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Beyond the Written Word

Words flow through my fingers and onto the paper, onto the keyboard. I take them for granted, even when they’re lumpy or reluctant or stuck. They flow out of my mouth as reliably as tap water (I’m lucky that way). Sometimes I sing them. I’m not a real singer, but I sing regularly, in a pick-up group — all comers welcome — that gets together monthly to sing and also in the Spirituals Choir. The choir is part of the U.S. Slave Song Project. We sing the folk songs sung by African slaves in America between 1619 and 1865.

For more than a decade, between the mid-1980s and the very late 1990s, I was very involved in local theater, first as a reviewer for one of the local papers, then mainly as a stage manager and actor. I even wrote several one-act plays.

Mostly these days, though, my creative life is words on paper and words on screen, writing them and editing them.

A couple of weeks ago, Roberta Kirn, the leader of the pick-up group I sing with and also a dancer, drummer, and teacher, sent round an email to all the singers, drummers, and musically inclined people on her list. An upcoming production at The Yard was looking for singers to form a sort of flash mob in the audience during the performance. Contact information was provided.

Of course I was tempted — but I’m not a real singer: was I a good enough singer to do this, whatever it was? And The Yard is a summer dance colony in the next town over. Of all the creative arts, dance is the one I have the least affinity for. Dance is a language I don’t speak. It’s spoken mostly by skinny people who can contort their bodies in impossible ways. I’m not skinny now, and for a couple of decades I was downright fat. My contortions are all mental. I do them with words.

Poster for "The Queue" at The Yard

Poster for “The Queue” at The Yard

Still, it sounded fun, and a little risky, and an excuse to get out of my head. I signed up. I had to miss the rehearsal; the director said come anyway. Our song was a three-part arrangement of the chorus of Pat Benatar’s “We Belong.” Before Friday night’s performance, we did a run-through with the cast of The Queuedeveloped and performed by the Lucky Plush dance theater company from Chicago. The company began the song onstage, then the half dozen or so of us singers joined in from our scattered seats in the audience. I managed to pick up my note, hold my part, and remember the song even with no one around me to lean on — always a worry of mine.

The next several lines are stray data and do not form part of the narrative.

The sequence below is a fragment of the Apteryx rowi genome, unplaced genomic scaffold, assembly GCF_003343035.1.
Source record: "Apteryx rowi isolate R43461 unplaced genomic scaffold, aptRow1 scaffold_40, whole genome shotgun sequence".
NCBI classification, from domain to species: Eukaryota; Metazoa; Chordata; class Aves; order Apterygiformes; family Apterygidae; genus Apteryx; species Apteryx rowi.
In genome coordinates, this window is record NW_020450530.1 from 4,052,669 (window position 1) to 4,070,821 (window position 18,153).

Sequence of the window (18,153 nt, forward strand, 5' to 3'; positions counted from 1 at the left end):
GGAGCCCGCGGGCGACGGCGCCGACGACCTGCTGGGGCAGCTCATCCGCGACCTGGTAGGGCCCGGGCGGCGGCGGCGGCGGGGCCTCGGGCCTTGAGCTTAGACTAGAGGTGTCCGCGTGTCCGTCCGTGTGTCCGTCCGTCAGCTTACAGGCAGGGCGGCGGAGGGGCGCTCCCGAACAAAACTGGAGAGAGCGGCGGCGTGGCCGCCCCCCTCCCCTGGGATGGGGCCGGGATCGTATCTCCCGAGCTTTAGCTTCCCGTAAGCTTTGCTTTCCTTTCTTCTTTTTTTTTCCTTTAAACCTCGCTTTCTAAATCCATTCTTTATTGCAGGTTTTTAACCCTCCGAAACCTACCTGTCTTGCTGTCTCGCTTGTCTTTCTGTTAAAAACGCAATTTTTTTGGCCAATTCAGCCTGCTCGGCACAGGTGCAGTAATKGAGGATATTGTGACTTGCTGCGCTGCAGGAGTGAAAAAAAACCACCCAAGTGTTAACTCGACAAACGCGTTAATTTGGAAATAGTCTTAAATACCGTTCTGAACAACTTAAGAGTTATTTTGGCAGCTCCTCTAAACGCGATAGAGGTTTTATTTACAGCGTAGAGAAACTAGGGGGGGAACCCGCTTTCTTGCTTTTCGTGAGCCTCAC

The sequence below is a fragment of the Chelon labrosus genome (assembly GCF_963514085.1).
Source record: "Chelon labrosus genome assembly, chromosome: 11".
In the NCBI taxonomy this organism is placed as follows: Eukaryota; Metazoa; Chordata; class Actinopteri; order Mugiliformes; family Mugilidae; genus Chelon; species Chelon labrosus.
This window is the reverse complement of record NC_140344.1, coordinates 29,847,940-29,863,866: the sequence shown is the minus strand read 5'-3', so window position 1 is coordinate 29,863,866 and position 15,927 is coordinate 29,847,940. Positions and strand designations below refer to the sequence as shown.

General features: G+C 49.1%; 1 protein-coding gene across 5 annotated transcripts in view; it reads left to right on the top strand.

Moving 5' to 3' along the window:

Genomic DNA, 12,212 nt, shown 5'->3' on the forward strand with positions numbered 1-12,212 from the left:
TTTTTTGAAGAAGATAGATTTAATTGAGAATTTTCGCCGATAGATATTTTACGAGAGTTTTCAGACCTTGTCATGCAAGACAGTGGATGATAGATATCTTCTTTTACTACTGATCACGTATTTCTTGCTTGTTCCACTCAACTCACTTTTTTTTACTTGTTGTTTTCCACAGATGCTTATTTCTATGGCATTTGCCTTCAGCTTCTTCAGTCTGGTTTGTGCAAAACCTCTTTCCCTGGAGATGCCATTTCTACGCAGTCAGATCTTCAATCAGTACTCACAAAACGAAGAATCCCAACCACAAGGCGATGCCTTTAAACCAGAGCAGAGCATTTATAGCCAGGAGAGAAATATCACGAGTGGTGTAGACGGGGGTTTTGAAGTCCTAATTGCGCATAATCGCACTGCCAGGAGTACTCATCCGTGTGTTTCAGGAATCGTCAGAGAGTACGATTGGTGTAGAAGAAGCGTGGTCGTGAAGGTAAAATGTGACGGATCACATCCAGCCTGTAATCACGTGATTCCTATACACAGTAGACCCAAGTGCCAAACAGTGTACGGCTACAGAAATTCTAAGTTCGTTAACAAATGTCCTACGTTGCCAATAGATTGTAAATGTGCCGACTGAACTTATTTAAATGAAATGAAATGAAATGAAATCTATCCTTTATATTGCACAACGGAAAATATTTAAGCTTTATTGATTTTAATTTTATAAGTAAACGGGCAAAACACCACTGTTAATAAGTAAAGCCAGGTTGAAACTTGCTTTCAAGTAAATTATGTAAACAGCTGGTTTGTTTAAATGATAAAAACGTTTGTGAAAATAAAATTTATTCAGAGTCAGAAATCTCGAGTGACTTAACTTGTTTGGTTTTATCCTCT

The big reward was getting to see The Queue twice through. It’s set in an airport. At the beginning, apart from a gay couple setting out on their honeymoon, the seven players don’t know each other. Gradually connections develop and emerge among them. The piece is theater as well as dance. I do speak theater, and I totally forgot that I don’t speak dance. In theater, how the actors use space and their own bodies can be at least as important as what they do with their voices and the words of the script. The Queue draws on slapstick, vaudeville, and the great choral production numbers of yesteryear, among other things, and since the players are trained dancers who can do astonishing things with their bodies, I forgot that dance, music, and theater are supposed to be separate arts involving separate skills.

Well, OK, I already knew that. Thanks to my theater experience, writing often feels like directing or stage-managing to me. My characters are my actors. I watch them, coach them, and sometimes become them. Singing probably makes me even more attentive to sounds, rhythm, and silences than I would be otherwise. But lately I’ve been so exclusively engaged with the written word it’s like I’ve had blinkers on. Or as if I’ve been riding on an escalator focused entirely on the straight-ahead, screening out all the distractions to left and right.

And dance. I was totally ignoring dance. It’s not just for skinny people, and it’s not just a foreign language spoken in places I’ll never visit. I was just part of a dance production, even if all I did was stand up and sing.

Writers are scavengers. We’re the ultimate recyclers and repurposers. Our minds may seem crammed to capacity, but they aren’t. There’s always room for more.